As the U.S. Navy ponders future purchases of the F/A-18, it is showing growing interest in the comprehensive structures, systems and propulsion upgrade package proposed by industry earlier this year that would extend the combat life of the current fleet.

One element of Boeing's Advanced Super Hornet plan receiving close attention is large conformal fuel tanks (CFT). In flight tests, they have shown the potential for marginal drag reduction and other benefits over the unmodified aircraft, despite their size and capacity. With the ability to hold 3,500 lb. of fuel, the tanks could add 260-nm combat range to the Super Hornet and, in the case of the EA-18G Growler electronic-attack version, would extend time on station and bring-back weight.

“Boeing looked at ways of bringing the Super Hornet into the 2030 threat environment in an affordable way, and Northrop Grumman's main role in this was development of the CFT,” says Northrop Grumman F/A-18 programs director and chief engineer, Bob Walke. Revealing more details about the CFT development and plans for the production version, Northrop says the prototype units went from “napkin to first flight” in just 10 months. “The effort began in 2010 with low-level trade study work until 2012, when the decision was made to make a prototype happen quickly,” says Walke. Following a go-ahead in September 2012, the tank design was completed in January 2013, assembly began in May, delivery started in early July and flight tests on a leased F/A-18 were underway in August.

The CFTs sit atop the upper fuselage on either side of the central spine and run 24 ft. in length from the aft cockpit to the leading edge of each vertical tail. At 4.3 ft. wide at the broadest point, the CFTs hug the upper fuselage surface, rising to a maximum height of only 1.8 ft. just forward of the wing leading edge.

Shaped for low drag and stealth, the test CFTs were not filled with fuel but were otherwise aerodynamically representative of the production tanks.

“We knew it was essentially a zero-drag configuration and, although there was no content in the tanks, we could measure drag through fuel flow. We actually saw a little better performance, as it improves transonic transition,” Walke adds.

In flight tests this August back-to-back comparisons of a “clean” F-18 against the CFT-configured F-18 showed “same or better” fuel flow for the modified aircraft at the same gross weight and Mach 0.84 cruise conditions at 34,000 ft.

Although they look the same, the prototype CFTs weighed 1,500 lb.; production fuel tanks would weigh 870 lb. “We simplified the design substantially,” says Walke. “For instance the prototype had metal lower skins and floors, whereas the production version would be composite like the upper skins. It would also have fewer aluminum frames.”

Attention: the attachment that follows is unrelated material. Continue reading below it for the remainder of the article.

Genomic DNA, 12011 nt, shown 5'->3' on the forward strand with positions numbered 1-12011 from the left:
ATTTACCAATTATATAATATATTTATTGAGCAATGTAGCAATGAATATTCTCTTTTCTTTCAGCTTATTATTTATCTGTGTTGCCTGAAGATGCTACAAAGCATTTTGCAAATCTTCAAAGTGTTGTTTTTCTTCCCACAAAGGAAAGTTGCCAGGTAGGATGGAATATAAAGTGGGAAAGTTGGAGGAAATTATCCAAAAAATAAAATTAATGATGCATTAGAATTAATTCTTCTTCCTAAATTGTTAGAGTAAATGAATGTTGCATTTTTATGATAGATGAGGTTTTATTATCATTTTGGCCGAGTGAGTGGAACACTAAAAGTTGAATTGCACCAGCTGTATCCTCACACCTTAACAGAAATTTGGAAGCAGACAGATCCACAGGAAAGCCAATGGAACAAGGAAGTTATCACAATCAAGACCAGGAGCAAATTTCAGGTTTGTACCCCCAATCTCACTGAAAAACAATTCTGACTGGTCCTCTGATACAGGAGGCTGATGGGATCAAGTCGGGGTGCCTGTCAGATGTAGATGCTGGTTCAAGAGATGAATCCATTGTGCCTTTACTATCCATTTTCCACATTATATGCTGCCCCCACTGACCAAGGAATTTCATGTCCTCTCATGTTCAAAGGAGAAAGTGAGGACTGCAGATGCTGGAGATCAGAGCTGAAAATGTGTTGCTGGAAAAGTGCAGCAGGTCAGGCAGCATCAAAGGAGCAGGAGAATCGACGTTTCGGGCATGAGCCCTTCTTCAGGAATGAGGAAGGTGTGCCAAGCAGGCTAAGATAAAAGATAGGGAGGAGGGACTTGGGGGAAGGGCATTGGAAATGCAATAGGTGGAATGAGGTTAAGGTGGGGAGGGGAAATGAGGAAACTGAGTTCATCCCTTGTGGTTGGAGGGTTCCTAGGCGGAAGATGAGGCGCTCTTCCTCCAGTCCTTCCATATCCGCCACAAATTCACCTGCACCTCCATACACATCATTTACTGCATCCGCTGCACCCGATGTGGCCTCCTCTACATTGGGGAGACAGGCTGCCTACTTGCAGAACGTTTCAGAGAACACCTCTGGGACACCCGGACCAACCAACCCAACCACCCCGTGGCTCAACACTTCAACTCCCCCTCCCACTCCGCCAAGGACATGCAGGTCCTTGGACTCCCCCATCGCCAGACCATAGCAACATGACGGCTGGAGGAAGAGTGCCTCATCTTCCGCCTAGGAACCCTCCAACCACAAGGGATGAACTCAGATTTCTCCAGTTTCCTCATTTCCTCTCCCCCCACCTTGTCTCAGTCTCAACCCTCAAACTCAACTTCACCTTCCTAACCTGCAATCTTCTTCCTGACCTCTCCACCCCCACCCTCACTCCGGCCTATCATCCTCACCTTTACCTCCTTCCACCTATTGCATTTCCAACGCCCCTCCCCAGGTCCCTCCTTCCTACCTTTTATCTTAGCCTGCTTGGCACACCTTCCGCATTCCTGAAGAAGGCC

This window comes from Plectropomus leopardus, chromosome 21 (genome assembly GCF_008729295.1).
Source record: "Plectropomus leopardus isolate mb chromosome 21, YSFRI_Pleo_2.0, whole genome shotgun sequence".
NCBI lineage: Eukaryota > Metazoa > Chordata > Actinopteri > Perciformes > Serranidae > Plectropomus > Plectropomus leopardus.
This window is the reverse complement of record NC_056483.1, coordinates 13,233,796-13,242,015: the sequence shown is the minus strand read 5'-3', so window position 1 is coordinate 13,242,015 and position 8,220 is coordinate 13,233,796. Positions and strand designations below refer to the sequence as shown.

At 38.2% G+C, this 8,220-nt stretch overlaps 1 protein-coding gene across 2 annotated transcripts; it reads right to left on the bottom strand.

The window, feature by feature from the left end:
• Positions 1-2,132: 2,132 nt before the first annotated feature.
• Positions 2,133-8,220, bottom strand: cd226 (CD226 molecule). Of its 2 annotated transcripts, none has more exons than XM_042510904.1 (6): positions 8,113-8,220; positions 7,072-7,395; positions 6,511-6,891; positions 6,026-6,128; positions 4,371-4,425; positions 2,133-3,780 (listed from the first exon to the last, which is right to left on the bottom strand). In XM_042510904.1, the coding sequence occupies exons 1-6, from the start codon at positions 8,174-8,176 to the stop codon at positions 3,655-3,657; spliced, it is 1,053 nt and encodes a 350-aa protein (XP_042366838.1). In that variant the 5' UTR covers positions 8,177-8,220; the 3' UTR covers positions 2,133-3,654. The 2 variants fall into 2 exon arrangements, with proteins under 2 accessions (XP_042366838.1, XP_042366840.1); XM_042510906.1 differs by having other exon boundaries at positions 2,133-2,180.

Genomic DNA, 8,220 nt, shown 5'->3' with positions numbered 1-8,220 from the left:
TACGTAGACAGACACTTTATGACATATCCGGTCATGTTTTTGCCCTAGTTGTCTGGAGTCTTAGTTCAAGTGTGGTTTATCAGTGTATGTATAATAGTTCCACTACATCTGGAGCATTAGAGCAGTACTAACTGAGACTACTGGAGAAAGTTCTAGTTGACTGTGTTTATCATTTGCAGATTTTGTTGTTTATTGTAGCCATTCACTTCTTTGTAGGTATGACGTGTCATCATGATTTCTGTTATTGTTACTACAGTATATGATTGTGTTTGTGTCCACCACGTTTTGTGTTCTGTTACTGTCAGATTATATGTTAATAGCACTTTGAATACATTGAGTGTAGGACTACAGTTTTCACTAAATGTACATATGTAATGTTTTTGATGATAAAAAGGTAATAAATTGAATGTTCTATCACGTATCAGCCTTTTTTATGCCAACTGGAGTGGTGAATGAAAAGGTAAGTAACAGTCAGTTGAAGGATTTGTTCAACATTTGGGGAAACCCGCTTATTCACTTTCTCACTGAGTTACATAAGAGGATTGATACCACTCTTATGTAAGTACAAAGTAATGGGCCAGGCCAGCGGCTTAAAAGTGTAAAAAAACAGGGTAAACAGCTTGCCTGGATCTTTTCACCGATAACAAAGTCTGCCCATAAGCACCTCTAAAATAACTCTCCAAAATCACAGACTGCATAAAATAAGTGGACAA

If sanctioned, the production version of the tank also will be modified to include plumbing for pumping fuel, as well as enclosures and openings for cooling and conditioning ducts.

“We have three openings,” says Walke. “One for the fuel oil heat exchangers, another for the liquid-cooling system ground fan, which is used for the radar system ground check out, and the third, which is an environmental control system auxiliary scoop that opens up on the ground and below Mach 0.5.”

“The CFT is production-ready now should the Navy make that decision,” says Northrop Grumman F/A-18 program manager John Murnane who adds that “in flight tests, pilots reported it flew just like a Super Hornet. It accomplished everything we wanted it to do. The Navy is showing strong interest in this and we're ready to do it.”

Capt. Frank Morley, program director for the Navy, confirms the service's interest. Commenting at a recent ceremony marking the 35th anniversary of the F-18, he says the CFT option has “certainly got our interest,” among all the various upgrades available.

The company is optimistic the Navy will indicate its interest more substantially in the next program objective memorandum, a planning document for pending procurement. Production could begin “maybe by 2016,” says Murnane, with deliveries starting about three years after receiving the official go-ahead. The CFT is also attracting interest from Australia, the other operator of the Super Hornet and Growler, and it is designed to be retrofittable for new-build aircraft. “The intent is to be able to install it in a shift,” says Walke. The CFT bolts onto the structure at three attachment points per side, which are designed to keep loads isolated from the rest of the structure and vice versa.